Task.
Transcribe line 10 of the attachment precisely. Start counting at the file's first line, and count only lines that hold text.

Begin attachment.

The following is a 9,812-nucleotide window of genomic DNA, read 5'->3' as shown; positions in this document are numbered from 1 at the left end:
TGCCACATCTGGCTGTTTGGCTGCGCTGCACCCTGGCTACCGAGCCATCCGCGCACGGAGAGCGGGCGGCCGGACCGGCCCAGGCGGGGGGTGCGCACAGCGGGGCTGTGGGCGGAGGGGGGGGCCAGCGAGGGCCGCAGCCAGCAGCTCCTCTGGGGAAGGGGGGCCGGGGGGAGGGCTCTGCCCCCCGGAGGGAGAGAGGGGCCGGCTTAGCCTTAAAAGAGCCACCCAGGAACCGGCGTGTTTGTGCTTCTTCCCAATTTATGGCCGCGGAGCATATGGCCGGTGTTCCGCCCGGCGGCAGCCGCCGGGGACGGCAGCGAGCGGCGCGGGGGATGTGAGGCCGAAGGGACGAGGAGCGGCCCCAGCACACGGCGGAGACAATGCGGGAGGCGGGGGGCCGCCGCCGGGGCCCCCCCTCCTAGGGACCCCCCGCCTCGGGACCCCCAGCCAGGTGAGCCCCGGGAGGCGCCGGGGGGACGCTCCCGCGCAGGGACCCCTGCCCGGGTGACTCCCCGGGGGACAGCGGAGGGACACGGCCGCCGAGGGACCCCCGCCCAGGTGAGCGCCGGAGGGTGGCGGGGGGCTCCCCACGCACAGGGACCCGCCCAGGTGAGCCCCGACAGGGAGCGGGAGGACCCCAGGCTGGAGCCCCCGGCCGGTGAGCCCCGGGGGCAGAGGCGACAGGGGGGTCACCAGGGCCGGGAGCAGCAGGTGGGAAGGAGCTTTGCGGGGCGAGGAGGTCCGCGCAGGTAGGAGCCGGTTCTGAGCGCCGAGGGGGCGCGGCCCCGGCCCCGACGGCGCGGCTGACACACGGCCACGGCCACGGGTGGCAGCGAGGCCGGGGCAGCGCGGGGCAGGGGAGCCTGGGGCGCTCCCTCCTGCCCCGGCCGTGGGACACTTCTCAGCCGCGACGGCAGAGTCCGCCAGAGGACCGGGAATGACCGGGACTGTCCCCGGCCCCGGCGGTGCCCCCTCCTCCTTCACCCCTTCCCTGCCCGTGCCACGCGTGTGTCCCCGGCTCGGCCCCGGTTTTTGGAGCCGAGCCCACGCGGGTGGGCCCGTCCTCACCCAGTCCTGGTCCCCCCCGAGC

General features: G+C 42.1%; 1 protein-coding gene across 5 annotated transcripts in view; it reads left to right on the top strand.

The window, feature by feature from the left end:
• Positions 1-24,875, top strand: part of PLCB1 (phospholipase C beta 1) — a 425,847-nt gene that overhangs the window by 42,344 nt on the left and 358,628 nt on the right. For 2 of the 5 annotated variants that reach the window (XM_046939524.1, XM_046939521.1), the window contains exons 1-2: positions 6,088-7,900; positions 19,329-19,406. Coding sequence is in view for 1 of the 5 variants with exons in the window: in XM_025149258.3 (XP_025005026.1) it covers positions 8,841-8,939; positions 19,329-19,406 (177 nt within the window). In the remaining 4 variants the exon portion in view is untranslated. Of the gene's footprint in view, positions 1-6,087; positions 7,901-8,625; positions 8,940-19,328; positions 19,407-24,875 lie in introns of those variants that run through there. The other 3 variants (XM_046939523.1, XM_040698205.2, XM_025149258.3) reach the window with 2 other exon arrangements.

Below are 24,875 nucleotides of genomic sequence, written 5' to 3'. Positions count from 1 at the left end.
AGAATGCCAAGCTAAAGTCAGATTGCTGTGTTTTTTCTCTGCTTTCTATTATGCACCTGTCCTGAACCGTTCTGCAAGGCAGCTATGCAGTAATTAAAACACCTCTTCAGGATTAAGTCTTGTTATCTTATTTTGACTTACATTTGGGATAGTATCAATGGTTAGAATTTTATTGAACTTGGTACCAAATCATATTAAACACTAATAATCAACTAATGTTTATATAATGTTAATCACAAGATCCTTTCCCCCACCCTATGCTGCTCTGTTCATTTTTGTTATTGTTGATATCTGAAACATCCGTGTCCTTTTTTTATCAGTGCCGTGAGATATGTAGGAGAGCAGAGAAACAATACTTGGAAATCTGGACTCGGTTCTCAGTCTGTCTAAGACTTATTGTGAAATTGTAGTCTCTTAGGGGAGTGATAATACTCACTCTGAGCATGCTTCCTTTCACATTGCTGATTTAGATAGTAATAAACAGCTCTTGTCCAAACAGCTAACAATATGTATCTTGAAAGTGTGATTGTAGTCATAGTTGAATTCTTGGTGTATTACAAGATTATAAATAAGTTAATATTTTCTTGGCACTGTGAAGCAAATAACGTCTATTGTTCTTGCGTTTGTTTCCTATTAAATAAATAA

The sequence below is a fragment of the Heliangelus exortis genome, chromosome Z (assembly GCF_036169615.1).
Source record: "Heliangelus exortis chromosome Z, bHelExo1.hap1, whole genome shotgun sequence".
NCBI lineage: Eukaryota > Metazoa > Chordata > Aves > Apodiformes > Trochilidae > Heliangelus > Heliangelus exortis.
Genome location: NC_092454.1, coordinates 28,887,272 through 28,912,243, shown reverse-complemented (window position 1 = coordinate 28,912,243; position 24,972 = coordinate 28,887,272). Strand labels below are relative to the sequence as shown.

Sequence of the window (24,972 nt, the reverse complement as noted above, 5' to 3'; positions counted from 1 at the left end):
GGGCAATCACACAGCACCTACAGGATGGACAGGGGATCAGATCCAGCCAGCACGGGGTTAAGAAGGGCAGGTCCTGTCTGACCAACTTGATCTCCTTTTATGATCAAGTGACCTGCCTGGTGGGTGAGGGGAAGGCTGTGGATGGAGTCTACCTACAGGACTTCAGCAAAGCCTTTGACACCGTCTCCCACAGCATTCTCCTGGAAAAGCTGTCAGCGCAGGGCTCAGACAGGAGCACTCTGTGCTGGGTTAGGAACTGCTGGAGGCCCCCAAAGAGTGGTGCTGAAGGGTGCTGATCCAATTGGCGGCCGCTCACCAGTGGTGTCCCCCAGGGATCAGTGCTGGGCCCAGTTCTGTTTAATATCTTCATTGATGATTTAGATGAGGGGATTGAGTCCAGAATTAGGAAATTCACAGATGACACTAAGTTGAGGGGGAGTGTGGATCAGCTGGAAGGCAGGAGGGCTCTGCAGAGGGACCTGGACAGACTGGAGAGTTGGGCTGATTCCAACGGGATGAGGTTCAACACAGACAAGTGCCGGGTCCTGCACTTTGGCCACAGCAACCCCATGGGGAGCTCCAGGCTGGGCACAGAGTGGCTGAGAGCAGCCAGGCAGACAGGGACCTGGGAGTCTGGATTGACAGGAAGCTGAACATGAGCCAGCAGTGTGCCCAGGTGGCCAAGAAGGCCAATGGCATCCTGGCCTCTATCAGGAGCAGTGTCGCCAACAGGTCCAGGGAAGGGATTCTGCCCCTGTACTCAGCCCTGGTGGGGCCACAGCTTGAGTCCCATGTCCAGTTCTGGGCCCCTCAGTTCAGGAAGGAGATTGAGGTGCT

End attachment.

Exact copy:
NCBI lineage: Eukaryota > Metazoa > Chordata > Aves > Apodiformes > Trochilidae > Heliangelus > Heliangelus exortis.